A former teacher from Canberra’s St Edmunds College who sexually abused a student in 1979 has been sentenced to four years in jail.
- Garry Marsh, 73, pleaded guilty to indecently assaulting a male student in 1979
- He was originally convicted in 2017 but won an appeal
- A deal was later struck with the victim, and he was sentenced to two years in jail non-parole
Garry Leslie Marsh, 73, pleaded guilty to five counts of indecently assaulting a male student he coached in rugby union.
In sentencing Marsh, Justice Michael Elkaim took into consideration his poor health and his role in caring for his elderly mother.
Marsh used role as rugby coach to prey on student
The court heard Marsh purported to treat the 10-year-old victim on the sidelines of a rugby game for a groin injury.
Rather than treating him, he stuck his hands down the boy’s pants and felt his genitals.
A week later the victim visited Marsh’s home for further treatment for the injury, at which point the boy was sexually abused.
In the weeks that followed, the victim was assaulted on three more occasions, both at Marsh’s home and in a classroom at St Edmund’s College.
Marsh forced the boy to touch the older man’s penis, and digitally penetrated the victim.
In sentencing, Justice Michael Elkaim said it was hard to overstate the seriousness of the offending.
“It is difficult to imagine more depraved behaviour upon a young boy,” he said.
‘My sentence is for life’: Victim tells of shame, self-blame
In a victim impact statement made to the court today, the former student took aim at his abuser, telling him he had taken his innocence for his own personal pleasure and could not be forgiven.
He explained the pain and sense of embarrassment and shame he felt following Marsh’s removal from the school, after his mother reported the abuse.
“You were the lucky one.” he said.
“I will never forget you and the evil things you did.”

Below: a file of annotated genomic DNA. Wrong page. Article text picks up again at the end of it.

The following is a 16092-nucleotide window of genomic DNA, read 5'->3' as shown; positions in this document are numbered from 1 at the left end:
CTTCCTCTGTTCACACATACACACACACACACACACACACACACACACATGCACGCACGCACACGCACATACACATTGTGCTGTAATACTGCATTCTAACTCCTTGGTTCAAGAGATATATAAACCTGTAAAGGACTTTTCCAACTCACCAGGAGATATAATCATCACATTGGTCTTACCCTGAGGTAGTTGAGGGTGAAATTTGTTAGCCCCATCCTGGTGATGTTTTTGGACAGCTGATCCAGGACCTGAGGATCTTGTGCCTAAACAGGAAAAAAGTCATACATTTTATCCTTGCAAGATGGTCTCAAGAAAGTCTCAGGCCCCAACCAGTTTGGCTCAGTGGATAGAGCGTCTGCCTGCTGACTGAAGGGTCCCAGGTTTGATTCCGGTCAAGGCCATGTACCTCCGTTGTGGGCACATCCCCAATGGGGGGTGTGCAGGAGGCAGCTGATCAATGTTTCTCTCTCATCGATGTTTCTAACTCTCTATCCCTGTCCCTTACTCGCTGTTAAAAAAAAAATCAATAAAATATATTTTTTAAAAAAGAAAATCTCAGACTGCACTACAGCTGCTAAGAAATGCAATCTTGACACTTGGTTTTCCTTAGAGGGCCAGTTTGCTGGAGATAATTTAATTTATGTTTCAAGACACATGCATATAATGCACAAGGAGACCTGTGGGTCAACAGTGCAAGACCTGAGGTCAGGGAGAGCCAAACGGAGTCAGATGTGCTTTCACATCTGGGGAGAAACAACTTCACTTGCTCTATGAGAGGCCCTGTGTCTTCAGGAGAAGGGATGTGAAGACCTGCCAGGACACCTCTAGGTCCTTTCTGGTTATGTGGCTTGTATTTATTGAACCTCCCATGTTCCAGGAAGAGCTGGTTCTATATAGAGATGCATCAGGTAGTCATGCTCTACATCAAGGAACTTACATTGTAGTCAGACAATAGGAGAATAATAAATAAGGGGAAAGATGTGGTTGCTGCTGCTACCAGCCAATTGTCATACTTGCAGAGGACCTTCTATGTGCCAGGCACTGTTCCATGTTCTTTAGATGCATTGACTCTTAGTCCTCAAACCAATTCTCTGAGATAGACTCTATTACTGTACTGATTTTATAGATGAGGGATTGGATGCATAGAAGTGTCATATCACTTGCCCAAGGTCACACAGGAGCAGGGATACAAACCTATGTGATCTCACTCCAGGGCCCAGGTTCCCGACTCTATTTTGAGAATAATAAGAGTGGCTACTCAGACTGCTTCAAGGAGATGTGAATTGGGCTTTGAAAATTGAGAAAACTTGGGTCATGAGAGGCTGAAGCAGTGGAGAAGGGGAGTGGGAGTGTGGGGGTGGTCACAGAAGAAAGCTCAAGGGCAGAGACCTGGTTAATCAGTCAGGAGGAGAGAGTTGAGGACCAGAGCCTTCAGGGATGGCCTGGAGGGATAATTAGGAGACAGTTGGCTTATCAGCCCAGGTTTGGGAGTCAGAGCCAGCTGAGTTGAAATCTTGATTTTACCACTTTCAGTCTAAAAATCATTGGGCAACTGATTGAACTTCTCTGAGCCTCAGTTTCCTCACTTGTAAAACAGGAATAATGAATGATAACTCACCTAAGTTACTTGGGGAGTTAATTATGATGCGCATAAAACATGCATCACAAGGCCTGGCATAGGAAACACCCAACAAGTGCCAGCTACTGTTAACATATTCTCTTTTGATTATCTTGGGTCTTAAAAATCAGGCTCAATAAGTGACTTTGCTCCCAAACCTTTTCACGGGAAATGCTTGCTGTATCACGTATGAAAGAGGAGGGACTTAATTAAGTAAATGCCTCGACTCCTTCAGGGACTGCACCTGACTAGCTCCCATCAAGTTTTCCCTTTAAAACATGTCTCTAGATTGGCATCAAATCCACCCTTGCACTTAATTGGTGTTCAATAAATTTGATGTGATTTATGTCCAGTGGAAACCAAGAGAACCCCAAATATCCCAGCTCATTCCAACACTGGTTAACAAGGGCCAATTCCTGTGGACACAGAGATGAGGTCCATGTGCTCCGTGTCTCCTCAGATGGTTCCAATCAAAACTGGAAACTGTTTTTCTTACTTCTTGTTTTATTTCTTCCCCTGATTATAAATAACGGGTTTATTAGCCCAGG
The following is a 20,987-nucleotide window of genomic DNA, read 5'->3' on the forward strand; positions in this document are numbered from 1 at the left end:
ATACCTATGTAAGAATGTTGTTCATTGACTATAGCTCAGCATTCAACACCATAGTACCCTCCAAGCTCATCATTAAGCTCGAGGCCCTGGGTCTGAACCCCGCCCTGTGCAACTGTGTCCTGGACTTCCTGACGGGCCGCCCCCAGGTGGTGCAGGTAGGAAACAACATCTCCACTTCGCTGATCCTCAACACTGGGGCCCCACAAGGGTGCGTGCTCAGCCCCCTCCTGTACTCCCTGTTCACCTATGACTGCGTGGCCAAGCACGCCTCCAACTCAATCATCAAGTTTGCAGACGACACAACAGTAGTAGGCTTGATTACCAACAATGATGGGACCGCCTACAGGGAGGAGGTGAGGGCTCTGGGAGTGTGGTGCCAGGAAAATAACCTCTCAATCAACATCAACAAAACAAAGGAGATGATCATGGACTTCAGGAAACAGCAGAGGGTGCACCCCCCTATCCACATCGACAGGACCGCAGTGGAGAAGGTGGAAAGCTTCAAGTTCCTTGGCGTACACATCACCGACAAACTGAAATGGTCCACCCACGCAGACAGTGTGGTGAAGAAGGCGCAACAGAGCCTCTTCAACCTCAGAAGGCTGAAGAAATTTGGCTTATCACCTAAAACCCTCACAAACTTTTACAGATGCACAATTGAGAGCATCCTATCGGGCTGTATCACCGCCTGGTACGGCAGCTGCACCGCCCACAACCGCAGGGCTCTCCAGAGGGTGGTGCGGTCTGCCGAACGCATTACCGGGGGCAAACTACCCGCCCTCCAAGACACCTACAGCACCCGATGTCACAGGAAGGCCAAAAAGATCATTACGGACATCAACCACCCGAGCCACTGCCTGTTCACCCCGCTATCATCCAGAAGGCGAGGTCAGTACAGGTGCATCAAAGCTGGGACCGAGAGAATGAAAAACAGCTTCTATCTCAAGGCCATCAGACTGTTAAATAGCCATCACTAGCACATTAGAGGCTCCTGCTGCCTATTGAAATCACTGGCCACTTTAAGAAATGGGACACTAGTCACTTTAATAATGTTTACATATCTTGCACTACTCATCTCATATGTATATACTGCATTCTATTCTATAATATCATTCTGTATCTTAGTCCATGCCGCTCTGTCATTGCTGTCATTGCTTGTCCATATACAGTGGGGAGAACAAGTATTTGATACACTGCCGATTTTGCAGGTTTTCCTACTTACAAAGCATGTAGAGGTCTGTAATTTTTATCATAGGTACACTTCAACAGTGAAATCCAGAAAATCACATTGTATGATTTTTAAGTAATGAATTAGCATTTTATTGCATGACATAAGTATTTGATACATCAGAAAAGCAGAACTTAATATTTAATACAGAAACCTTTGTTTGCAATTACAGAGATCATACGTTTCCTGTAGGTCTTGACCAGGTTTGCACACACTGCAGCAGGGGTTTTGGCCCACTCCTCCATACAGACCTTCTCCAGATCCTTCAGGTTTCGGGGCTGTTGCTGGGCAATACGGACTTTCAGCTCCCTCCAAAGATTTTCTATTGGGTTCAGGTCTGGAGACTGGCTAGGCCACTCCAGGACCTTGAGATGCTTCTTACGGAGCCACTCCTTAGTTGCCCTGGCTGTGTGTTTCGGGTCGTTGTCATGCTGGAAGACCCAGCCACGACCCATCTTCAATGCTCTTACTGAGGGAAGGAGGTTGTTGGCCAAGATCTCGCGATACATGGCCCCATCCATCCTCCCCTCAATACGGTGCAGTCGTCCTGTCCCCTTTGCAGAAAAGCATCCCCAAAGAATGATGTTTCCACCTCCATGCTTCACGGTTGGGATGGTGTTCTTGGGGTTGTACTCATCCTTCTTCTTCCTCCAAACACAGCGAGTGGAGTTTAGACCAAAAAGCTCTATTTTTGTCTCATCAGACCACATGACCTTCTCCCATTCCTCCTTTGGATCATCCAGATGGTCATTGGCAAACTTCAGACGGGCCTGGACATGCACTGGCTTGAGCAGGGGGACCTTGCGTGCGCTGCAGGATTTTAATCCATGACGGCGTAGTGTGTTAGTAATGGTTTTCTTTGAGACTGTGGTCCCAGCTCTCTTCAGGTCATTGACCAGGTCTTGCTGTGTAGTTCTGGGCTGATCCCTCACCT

He asked the court to consider his position before sentencing Marsh.
“My sentence is for life,” he said. “At no point was I given a second chance.”
The victim also reflected on how his emotions and overreactions to events had harmed his family, particularly in the years since he took legal action.
“I can never explain the reason because of the shame and self-blame I still have.”
“My family has and continues to bear the brunt.”
Leniency given due to poor health, elderly mother
Marsh was originally tried for the crime and found guilty of 10 offences against his victim in 2017.
He was sentenced to eight years in jail.
But Marsh won an appeal against the conviction, and was to be retried, until a deal was struck when he finally admitted to five charges of indecent assault on a male.
Marsh was due to be sentenced some months ago, but the proceedings were delayed as he received heart surgery.
Today Marsh’s lawyer Greg Walsh acknowledged the pain of the victim.
“There’s no doubt what this man did was an egregious breach of trust.”
And he said the pleas of guilty should be given some credit.
“That’s important because at long last he conveys to his victim vindication,” Mr Walsh said.
But he asked the court to consider Marsh’s own poor health, and his responsibilities for his elderly mother, who is 97.
Justice Elkaim said those considerations had to be made alongside the importance of condemning the conduct.
“(The circumstances) give rise to elements of leniency which must, however, be balanced against the seriousness of the offences and the community’s need for this type of conduct to be utterly condemned,” he said.
Marsh will serve two years non-parole, but with time already served will be eligible for release late next year.